Asian Review


Stephen Miller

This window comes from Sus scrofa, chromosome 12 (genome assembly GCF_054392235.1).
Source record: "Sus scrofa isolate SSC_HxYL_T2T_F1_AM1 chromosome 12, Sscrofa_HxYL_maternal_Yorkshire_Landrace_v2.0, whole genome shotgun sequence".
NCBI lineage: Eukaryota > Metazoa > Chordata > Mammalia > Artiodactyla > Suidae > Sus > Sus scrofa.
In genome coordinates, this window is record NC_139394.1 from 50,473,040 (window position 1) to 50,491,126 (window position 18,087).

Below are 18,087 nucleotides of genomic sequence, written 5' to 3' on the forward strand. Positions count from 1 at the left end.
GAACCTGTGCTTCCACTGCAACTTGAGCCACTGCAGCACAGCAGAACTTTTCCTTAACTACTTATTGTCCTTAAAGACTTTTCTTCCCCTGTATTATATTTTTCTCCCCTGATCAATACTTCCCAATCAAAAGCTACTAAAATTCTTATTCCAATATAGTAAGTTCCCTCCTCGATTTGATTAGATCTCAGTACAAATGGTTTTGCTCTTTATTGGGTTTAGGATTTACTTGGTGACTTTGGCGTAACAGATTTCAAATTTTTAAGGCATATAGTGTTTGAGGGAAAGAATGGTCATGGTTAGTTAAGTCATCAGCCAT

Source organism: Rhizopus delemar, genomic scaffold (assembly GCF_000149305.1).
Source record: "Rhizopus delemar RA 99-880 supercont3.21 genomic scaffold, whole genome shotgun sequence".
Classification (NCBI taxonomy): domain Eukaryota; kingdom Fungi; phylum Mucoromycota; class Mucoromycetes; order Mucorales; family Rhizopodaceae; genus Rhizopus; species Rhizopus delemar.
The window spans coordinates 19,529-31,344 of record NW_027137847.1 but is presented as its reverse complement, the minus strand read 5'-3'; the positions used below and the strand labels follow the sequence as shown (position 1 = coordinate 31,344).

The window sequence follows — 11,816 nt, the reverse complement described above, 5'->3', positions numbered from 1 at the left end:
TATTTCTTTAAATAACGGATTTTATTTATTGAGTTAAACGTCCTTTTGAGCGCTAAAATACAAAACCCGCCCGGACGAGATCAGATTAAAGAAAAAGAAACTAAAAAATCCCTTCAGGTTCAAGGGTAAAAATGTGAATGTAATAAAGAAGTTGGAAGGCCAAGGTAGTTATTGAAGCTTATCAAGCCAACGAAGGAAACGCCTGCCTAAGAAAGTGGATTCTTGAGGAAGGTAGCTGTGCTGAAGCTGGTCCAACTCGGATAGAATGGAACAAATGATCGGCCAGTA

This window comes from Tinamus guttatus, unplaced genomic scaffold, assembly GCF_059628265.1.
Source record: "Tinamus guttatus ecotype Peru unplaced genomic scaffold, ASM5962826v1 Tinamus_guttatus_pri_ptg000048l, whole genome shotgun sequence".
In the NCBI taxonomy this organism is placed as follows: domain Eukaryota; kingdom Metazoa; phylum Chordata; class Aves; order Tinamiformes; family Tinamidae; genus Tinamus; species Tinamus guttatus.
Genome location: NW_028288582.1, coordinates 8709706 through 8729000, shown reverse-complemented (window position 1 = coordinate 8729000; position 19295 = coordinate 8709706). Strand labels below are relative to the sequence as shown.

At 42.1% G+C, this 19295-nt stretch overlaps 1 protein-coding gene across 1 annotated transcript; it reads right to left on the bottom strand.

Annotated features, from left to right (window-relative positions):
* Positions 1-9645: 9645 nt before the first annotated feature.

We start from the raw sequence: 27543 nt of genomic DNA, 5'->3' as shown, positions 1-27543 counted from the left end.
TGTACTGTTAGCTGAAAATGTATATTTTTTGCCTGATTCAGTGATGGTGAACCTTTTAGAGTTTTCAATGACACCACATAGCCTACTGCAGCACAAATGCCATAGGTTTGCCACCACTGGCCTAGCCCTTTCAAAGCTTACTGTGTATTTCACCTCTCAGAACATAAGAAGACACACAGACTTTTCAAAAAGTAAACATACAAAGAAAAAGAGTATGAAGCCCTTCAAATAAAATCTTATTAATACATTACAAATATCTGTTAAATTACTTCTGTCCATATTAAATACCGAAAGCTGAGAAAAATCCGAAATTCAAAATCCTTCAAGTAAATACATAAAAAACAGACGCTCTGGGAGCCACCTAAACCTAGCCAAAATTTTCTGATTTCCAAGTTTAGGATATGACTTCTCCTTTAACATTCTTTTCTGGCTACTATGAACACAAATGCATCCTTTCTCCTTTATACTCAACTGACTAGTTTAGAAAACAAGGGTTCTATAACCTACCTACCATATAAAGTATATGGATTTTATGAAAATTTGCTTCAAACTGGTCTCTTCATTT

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Although a term with roots going back to 1933, "Islamofascism" did not gain wide-spread use until the beginning of the 21st century. In the West the term has often been associated with conservative and far right-wing politics, giving it Islamophobic overtones. However, in Indonesia and other Muslim majority countries at times it can emerge in public discussion and debates as a rhetorical weapon of liberal intellectuals when discussing conservative and far right-wing "Islamist" organizations—although in Indonesia the more common term is "religious fascist." This paper examines theories of fascism built up in "Fascist Studies" (the so-called "New Consensus"), as well as those of non-Stalinist Marxists and longue duree approaches to the history of fascism and the far right to see what light they might shed on the character of the Indonesian Islamic Defenders' Front (Front Pembela Islam, FPI). It concludes that while "Islamofascism" might be an interesting and productive stepping-off point, and while there are some parallels that can be drawn between FPI politics and ideology and those of fascism and far right politics as identifi ed in this literature, the term "Islamofascist" is nevertheless problematic. This is both because of its Islamophobic overtones and because the politics and ideology of the FPI are still coalescing as the organization emerges on the national stage.



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